If you followed me back in the day while I was working on my failed Lean Designs startup, it probably would have been hard to tell that things were headed in the wrong direction. Even for me, it took a long time to realize how many problems there were with the idea and execution.
I’ve thought about that a lot since then. It’s really hard to observe something and evaluate how things are going based on activity alone. Activity is necessary and important, but only if it’s applied effectively.
How can you tell whether activity is effective? Looking ahead, it’s difficult unless you have a deep understanding of the problem and the possible solutions. For example, it might have seemed like setting up an LLC and having a logo designed for Lean Designs were important tasks, but really they weren’t. If you’ve built an online business before you might realize that, but if not it would be tempting to look at the completion of those tasks and think I was making meaningful progress.
Looking backwards is a bit easier. Compare your current results for some goal with where you were a month ago, six months ago, a year ago. Have you made progress in whatever metric that matters? If your goal is to build and grow a SaaS startup, have you launched? What do your growth and retention rates look like? If you’re trying to lose weight, are you? If you’re trying to write more often, have you been?
It’s tempting to want to explain why when the results aren’t there. In the short run, there can be a lot of valid reasons why things aren’t going well. Bad luck, illness, etc etc. But the further back in time you go, the harder it becomes to attribute the lack of results to these types of factors.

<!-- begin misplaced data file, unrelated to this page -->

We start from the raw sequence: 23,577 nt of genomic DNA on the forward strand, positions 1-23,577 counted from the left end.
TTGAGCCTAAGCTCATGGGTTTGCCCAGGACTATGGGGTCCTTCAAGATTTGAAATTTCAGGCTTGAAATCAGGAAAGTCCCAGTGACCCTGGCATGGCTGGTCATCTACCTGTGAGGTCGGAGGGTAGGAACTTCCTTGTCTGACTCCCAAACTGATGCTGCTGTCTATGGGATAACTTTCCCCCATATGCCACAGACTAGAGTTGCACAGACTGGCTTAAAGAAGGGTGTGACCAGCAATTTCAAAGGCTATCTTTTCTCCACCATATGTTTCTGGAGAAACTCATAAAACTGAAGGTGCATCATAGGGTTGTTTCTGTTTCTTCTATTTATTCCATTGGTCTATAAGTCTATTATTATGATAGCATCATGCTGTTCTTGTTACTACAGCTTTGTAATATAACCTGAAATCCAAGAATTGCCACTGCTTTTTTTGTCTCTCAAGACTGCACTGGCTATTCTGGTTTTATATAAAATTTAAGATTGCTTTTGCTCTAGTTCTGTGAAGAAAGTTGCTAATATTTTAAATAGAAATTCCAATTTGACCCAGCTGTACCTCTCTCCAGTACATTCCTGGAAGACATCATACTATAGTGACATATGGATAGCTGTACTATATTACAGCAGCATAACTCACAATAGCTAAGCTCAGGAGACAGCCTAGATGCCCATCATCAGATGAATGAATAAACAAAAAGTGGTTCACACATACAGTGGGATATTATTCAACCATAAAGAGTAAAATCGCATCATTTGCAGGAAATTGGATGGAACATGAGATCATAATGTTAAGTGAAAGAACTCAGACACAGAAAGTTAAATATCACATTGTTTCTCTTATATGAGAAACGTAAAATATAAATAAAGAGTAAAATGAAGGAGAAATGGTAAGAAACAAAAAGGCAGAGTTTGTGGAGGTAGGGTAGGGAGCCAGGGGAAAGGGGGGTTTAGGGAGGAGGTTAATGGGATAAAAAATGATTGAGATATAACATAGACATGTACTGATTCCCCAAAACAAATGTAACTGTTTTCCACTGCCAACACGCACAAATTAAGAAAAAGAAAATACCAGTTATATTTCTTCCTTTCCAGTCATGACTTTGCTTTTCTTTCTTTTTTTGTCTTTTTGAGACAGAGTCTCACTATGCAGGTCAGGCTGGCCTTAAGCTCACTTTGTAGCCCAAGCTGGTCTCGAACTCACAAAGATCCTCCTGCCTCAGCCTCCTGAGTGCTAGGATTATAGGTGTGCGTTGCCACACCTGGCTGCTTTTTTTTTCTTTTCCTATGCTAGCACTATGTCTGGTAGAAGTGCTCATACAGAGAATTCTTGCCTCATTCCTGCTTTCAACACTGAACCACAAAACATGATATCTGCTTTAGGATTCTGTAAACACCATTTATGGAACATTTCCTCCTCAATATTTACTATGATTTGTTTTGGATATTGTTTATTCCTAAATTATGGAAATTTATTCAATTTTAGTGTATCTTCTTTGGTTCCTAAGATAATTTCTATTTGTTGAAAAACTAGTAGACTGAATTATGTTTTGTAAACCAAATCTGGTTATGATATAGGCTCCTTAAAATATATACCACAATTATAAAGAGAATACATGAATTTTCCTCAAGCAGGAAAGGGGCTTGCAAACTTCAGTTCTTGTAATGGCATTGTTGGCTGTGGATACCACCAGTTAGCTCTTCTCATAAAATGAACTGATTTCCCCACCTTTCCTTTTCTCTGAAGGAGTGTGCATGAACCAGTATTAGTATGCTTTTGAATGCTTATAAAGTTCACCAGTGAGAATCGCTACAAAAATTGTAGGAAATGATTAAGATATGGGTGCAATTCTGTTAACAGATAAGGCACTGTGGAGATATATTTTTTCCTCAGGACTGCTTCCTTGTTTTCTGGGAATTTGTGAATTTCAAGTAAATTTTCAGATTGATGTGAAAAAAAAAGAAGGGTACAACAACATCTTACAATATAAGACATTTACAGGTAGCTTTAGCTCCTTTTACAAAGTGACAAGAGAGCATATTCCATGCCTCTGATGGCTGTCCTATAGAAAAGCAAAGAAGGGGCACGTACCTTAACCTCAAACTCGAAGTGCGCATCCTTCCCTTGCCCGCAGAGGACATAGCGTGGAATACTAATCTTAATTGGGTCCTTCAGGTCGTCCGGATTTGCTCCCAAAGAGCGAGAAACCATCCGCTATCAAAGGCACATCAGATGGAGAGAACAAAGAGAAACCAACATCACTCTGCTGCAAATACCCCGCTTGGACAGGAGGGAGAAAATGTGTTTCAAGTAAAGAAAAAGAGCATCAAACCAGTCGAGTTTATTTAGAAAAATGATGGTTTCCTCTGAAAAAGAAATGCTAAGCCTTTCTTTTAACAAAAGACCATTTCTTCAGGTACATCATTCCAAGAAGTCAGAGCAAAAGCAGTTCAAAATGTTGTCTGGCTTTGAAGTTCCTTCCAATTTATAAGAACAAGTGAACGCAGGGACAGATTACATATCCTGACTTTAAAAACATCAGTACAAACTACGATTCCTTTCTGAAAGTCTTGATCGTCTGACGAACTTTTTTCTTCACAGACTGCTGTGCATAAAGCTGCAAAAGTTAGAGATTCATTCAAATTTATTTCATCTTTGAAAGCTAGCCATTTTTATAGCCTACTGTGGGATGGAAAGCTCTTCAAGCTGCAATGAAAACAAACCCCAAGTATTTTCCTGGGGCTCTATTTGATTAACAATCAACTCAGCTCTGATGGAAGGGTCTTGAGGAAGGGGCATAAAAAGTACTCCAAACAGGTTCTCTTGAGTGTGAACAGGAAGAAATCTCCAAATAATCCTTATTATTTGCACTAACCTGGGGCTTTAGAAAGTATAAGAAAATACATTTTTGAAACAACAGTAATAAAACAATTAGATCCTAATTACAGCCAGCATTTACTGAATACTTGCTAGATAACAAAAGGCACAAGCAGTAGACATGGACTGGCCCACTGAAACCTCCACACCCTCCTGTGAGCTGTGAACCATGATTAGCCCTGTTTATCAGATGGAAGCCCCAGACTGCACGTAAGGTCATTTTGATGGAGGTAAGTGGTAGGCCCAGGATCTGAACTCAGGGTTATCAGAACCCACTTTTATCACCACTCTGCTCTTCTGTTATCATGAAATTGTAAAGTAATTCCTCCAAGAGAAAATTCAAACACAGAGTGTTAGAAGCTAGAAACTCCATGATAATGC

If you look at where you are today with a goal and your results haven’t changed from six months ago despite lots of activity, it’s worth taking a step back and trying to identify the root cause. Ask why a bunch of times. Maybe there is a valid reason, but in my experience it’s often something more fundamental. Maybe I’m not as motivated by the goal as I thought which is causing me not to put the effort into it that is really required. Like with Lean Designs, maybe my entire approach is wrong. Maybe I shouldn’t have been working on Lean Designs in the first place.
And to be clear I’m not saying the ends justify the means. Just that results are important when goal-setting and the longer you go without meaningful results, the greater the odds are that something is fundamentally wrong with the goals or the execution.
Put another way, if I’ve been working on something for a while and the results aren’t there, I’m probably doing something wrong and need to re-evaluate my approach.
This might be obvious, but it took me a long time to really internalize it so I wanted to share in case it helps anyone.
In 2010, inspired by the success of the mockup tool Balsamiq, I started working on a competitor called jMockups. My original goal was basically to build a Balsamiq clone, but instead of it being downloadable software it would be web-based. I named it after jQuery.